Anti-IgE for chronic asthma

S Walker, M Monteil, K Phelan, T J Lasserson, E H Walters
Cochrane Database of Systematic Reviews 2003, (3): CD003559

BACKGROUND: Omalizumab is a recombinant humanised monoclonal antibody directed against immunoglobulin E (IgE) to inhibit the immune system's response to allergen exposure. Omalizumab is directed against the binding site of IgE for its high affinity Fc receptor. It prevents free serum IgE from attaching to mast cells and other effector cells and prevents IgE mediated inflammatory changes. The complexes of Omalizumab and IgE formed as a result of treatment are small and not thought to be able to trigger complement activation or give rise to immune complex mediated pathology.

OBJECTIVES: To determine the efficacy of anti-IgE in patients with allergic asthma.

SEARCH STRATEGY: We searched the Cochrane Airways Group Asthma trials register (February 2003) for potentially relevant studies.

SELECTION CRITERIA: Randomised control trials examining anti-IgE administered in any manner for any duration.

DATA COLLECTION AND ANALYSIS: Two reviewers independently assessed study quality and extracted and entered data. Three modes of administration were identified from the published literature (inhaled, intravenous and subcutaneous injection). Subgroup analysis was performed by asthma severity. Data were extracted from published and unpublished sources.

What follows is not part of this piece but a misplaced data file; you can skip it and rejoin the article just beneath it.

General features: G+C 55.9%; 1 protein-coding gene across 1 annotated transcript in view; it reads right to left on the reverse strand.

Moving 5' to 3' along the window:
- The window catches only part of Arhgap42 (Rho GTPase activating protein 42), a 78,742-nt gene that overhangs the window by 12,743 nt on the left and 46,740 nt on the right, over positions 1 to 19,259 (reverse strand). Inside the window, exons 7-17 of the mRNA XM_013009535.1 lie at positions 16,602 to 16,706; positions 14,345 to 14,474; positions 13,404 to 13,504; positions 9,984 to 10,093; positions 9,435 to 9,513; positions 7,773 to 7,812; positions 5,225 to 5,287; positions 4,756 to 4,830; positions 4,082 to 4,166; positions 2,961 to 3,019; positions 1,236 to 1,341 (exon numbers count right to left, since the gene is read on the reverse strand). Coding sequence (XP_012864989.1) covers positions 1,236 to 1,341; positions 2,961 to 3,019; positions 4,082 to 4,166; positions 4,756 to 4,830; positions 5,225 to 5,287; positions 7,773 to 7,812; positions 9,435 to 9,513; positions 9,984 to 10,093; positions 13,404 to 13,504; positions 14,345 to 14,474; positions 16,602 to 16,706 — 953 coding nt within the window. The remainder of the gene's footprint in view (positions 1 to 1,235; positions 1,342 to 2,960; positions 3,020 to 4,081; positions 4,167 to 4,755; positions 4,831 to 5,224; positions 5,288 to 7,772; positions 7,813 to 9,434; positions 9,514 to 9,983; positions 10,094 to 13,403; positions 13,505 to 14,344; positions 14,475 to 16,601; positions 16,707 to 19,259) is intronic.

MAIN RESULTS: Eight trials were included in the review, contributing a total of 2037 mild to severe allergic asthmatic participants with high levels of IgE. Treatment with intravenous and subcutaneous Omalizumab resulted in a 98 to 99% reduction in free IgE, reductions which were not observed following placebo treatment. Significant increases in the number of participants who were able to reduce (> 50% reduction in daily corticosteroid usage (four trials): odds ratio (OR) 2.50, 95% confidence interval (CI) 2.02 to 3.10; or completely withdraw their daily steroid intake (four trials): OR 2.50, 95%CI 2.00 to 3.13, were observed. Participants treated with Omalizumab were less likely to suffer an asthma exacerbation (stable steroid phase (three trials): OR 0.46, 95%CI 0.35 to 0.61; steroid reduction phase (three trials) OR 0.46, 95% CI 0.36 to 0.59).

REVIEWER'S CONCLUSIONS: Omalizumab was significantly more effective than placebo at increasing the numbers of patients who were able to reduce or withdraw their inhaled steroids and was effective in reducing asthma exacerbations. Omalizumab was well tolerated, although the safety profile requires longer term assessment. Patient and physician assessment of the drug was positive. Further assessment in paediatric and severe adult populations is necessary, as is comparison with inhaled corticosteroids.

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